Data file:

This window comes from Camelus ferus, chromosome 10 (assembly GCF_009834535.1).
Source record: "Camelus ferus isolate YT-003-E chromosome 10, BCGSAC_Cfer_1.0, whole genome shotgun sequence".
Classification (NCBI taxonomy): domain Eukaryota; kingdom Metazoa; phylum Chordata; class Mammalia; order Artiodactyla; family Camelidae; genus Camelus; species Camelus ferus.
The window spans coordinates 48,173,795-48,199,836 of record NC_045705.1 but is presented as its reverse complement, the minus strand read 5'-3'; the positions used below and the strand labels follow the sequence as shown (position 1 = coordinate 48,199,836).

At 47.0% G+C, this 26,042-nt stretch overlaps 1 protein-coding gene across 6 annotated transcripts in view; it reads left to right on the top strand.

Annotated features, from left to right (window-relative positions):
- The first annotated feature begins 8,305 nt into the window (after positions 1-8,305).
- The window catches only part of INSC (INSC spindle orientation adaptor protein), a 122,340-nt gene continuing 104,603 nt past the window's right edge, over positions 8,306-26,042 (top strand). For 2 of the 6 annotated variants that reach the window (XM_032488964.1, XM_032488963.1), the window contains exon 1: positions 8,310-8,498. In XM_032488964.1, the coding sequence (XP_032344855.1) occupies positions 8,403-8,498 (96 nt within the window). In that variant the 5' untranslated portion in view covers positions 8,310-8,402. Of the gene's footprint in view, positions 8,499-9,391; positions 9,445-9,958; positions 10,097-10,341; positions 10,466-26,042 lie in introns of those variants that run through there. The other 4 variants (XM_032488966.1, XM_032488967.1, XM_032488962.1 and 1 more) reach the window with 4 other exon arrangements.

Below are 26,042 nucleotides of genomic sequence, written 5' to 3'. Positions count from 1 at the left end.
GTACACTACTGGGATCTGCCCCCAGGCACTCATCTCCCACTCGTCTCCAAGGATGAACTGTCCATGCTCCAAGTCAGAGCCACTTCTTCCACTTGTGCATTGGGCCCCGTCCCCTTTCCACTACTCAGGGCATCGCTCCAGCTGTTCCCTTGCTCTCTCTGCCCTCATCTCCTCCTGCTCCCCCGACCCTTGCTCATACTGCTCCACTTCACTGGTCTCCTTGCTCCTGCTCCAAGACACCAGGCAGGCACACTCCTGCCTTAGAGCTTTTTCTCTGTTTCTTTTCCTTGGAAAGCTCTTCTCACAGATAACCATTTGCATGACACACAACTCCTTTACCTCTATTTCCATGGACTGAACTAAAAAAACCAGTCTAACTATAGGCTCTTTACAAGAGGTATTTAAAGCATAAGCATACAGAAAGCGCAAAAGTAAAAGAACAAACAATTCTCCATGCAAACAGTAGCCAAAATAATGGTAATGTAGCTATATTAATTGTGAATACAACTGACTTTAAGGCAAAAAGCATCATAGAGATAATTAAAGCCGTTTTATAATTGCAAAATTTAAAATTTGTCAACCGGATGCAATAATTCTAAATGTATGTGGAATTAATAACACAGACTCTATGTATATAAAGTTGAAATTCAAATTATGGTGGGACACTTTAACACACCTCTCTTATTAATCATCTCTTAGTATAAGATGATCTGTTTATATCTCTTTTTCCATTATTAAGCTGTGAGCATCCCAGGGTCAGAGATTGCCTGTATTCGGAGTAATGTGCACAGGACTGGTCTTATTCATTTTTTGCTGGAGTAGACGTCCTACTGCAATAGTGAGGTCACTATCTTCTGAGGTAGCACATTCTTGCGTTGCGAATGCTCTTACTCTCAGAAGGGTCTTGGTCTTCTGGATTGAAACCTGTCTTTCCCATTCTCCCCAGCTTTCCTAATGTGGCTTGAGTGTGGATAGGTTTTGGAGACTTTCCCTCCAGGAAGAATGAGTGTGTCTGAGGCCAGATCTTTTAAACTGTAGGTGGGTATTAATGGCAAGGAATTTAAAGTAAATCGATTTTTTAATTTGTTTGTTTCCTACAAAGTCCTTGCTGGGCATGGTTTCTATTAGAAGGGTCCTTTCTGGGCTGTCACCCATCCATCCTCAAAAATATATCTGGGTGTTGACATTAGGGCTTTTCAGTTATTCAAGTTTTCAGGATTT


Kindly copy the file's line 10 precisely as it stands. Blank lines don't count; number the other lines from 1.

GTACACTACTGGGATCTGCCCCCAGGCACTCATCTCCCACTCGTCTCCAAGGATGAACTGTCCATGCTCCAAGTCAGAGCCACTTCTTCCACTTGTGCATTGGGCCCCGTCCCCTTTCCACTACTCAGGGCATCGCTCCAGCTGTTCCCTTGCTCTCTCTGCCCTCATCTCCTCCTGCTCCCCCGACCCTTGCTCATACTGCTCCACTTCACTGGTCTCCTTGCTCCTGCTCCAAGACACCAGGCAGGCACACTCCTGCCTTAGAGCTTTTTCTCTGTTTCTTTTCCTTGGAAAGCTCTTCTCACAGATAACCATTTGCATGACACACAACTCCTTTACCTCTATTTCCATGGACTGAACTAAAAAAACCAGTCTAACTATAGGCTCTTTACAAGAGGTATTTAAAGCATAAGCATACAGAAAGCGCAAAAGTAAAAGAACAAACAATTCTCCATGCAAACAGTAGCCAAAATAATGGTAATGTAGCTATATTAATTGTGAATACAACTGACTTTAAGGCAAAAAGCATCATAGAGATAATTAAAGCCGTTTTATAATTGCAAAATTTAAAATTTGTCAACCGGATGCAATAATTCTAAATGTATGTGGAATTAATAACACAGACTCTATGTATATAAAGTTGAAATTCAAATTATGGTGGGACACTTTAACACACCTCTCTTATTAATCATCTCTTAGTATAAGATGATCTGTTTATATCTCTTTTTCCATTATTAAGCTGTGAGCATCCCAGGGTCAGAGATTGCCTGTATTCGGAGTAATGTGCACAGGACTGGTCTTATTCATTTTTTGCTGGAGTAGACGTCCTACTGCAATAGTGAGGTCACTATCTTCTGAGGTAGCACATTCTTGCGTTGCGAATGCTCTTACTCTCAGAAGGGTCTTGGTCTTCTGGATTGAAACCTGTCTTTCCCATTCTCCCCAGCTTTCCTAATGTGGCTTGAGTGTGGATAGGTTTTGGAGACTTTCCCTCCAGGAAGAATGAGTGTGTCTGAGGCCAGATCTTTTAAACTGTAGGTGGGTATTAATGGCAAGGAATTTAAAGTAAATCGATTTTTTAATTTGTTTGTTTCCTACAAAGTCCTTGCTGGGCATGGTTTCTATTAGAAGGGTCCTTTCTGGGCTGTCACCCATCCATCCTCAAAAATATATCTGGGTGTTGACATTAGGGCTTTTCAGTTATTCAAGTTTTCAGGATTT